2 December 2020
The role that cities and regions can play in the implementation and enforcement of environmental legislation and in bringing litigation has increased recently including before the Court of Justice of the EU. This is very welcome since access to justice in environmental matters before the CJEU is still limited for citizens and NGOs.
This seminar will give us the chance to give an overview of the current situation on access to the Court of Justice of the European Union, and highlight the new developments in relation to the revision of the Aarhus Regulation. It proposes to come back to the judgment of the CJEU of 13 December 2019, which paved the way for European cities to become the new champions for environmental protection through environmental litigation. Indeed, by granting standing to Brussels, Madrid and Paris, this judgement recognized for the first time that cities have standing to challenge EU acts that prevent them from exercising their regulatory powers. To reflect on this new opportunity, we will also try to broaden our scope of understanding to the environmental litigation led by cities outside the borders of the EU.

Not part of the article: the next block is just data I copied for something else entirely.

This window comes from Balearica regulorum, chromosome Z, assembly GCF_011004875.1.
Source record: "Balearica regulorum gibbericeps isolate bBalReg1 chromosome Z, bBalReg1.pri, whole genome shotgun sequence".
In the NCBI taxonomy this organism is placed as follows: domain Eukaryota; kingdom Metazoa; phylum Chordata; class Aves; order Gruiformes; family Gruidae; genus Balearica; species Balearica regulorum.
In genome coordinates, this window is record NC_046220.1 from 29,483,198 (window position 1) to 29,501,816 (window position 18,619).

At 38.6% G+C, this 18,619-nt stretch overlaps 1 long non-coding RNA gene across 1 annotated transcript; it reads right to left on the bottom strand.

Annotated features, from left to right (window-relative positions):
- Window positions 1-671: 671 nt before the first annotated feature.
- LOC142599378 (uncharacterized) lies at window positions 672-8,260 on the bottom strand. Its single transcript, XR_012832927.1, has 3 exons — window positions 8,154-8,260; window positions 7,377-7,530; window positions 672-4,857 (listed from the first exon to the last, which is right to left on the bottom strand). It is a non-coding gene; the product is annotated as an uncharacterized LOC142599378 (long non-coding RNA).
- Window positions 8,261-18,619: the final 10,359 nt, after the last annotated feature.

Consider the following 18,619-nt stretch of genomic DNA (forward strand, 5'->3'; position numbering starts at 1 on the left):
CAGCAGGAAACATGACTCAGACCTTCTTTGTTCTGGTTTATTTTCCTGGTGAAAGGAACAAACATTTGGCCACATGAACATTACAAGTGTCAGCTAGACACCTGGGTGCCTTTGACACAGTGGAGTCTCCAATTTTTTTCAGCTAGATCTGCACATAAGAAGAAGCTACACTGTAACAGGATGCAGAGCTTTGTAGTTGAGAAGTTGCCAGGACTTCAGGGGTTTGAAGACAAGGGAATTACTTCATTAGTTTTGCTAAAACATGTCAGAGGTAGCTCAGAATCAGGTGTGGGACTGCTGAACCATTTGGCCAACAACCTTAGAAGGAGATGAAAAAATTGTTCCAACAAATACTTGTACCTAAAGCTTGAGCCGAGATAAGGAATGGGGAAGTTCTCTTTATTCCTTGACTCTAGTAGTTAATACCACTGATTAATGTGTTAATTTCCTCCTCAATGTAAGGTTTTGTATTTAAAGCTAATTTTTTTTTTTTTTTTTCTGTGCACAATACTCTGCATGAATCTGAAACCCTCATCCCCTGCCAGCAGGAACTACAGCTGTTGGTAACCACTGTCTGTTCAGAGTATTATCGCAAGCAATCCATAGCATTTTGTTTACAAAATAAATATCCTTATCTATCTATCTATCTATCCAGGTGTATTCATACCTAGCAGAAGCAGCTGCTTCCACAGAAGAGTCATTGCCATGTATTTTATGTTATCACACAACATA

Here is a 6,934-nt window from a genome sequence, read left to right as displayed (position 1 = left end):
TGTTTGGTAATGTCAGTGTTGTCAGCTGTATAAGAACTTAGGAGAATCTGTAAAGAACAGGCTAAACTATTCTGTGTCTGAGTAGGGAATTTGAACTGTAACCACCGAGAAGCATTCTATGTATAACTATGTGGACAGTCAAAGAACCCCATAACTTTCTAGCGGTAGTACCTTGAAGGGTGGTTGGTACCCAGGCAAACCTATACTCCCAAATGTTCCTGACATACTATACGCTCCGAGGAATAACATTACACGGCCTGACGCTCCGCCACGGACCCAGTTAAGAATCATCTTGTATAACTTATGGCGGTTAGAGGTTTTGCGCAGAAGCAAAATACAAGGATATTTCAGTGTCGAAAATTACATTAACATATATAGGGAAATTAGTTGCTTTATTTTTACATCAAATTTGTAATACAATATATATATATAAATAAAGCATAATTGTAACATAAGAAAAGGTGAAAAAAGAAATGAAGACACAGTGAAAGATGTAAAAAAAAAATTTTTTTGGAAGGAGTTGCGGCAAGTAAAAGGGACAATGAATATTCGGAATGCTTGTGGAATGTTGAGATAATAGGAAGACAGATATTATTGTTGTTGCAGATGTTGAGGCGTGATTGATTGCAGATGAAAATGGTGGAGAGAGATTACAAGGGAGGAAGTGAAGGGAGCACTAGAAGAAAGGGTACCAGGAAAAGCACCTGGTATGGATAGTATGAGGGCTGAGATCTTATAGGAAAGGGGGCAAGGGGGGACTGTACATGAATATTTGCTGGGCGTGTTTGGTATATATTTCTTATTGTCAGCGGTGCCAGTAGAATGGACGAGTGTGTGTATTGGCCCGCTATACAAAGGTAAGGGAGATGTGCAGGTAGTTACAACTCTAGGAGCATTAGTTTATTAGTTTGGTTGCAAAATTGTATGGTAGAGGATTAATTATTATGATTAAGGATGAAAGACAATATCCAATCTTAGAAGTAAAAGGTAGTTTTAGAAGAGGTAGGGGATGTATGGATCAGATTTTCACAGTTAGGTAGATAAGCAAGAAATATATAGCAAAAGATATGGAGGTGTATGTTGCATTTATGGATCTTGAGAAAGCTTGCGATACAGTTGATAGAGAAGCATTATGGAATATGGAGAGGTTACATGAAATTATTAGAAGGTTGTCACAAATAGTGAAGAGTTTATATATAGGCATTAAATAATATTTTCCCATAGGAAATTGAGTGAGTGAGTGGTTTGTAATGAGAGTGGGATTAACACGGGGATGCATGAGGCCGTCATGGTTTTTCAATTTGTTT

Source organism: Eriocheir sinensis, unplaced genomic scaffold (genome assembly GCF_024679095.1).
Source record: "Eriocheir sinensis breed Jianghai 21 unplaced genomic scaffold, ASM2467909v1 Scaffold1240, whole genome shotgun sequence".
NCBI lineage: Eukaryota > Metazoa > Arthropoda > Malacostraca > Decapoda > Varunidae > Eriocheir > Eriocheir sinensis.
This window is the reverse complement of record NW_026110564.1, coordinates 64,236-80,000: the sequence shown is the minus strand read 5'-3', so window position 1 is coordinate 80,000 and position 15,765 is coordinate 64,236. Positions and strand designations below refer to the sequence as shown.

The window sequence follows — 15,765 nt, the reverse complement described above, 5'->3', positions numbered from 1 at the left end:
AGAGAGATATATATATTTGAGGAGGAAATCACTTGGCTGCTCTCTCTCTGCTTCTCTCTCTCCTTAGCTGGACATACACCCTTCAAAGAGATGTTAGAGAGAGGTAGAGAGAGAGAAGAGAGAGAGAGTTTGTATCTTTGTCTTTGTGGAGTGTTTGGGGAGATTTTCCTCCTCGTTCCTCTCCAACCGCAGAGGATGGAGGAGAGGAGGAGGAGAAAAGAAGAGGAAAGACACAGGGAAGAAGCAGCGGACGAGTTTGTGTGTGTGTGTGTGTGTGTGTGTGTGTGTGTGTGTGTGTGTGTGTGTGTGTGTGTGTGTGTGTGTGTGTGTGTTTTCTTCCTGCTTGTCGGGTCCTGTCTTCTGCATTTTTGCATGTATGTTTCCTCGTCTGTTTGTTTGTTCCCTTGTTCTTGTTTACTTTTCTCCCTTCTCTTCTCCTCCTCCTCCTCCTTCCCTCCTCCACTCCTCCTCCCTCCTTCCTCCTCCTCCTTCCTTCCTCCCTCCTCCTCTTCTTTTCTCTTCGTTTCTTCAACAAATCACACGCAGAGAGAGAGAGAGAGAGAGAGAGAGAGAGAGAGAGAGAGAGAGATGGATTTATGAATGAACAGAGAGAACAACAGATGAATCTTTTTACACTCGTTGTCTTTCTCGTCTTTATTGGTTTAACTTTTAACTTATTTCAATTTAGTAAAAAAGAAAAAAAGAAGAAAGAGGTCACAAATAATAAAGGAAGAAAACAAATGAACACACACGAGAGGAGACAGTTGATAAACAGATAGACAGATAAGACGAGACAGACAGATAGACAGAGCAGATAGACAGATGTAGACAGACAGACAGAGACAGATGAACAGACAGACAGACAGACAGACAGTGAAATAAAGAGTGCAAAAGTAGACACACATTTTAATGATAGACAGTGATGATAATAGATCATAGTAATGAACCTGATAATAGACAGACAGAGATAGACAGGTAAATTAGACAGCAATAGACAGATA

The timing of this seminar will also allow us to extend our thoughts to the role of the Regions in protecting the environment. It gives us the opportunity to analyse the very fresh judgment of the CJEU of 3 December 2020 on the case brought by Brussels Region against the European Commission concerning the renewal of the authorisation of glyphosate.
Finally, we will look at the more general role played by cities around the adoption of initiatives and legislation under the Green Deal.
To do so, this seminar proposes to bring together the following three speakers:
Moderator: Anais Berthier, Head of EU Affairs at ClientEarth, and leader of the European project “Access to justice for a greener Europe”.
This seminar is part of the "Access to justice for a greener Europe" project funded by the LIFE program of the European Commission and conducted by ClientEarth and Justice&Environment in eight European countries.
Our seminars aim to bring together legal practitioners in order to assess the situation in terms of access to justice in environmental matters, and consider the needs and possible avenues for improvement. These seminars are intended to create synergies between the different actors in order to find concrete solutions to overcome the obstacles that prevent citizens and NGOs from exercising their right to challenge decisions that infringe environmental law.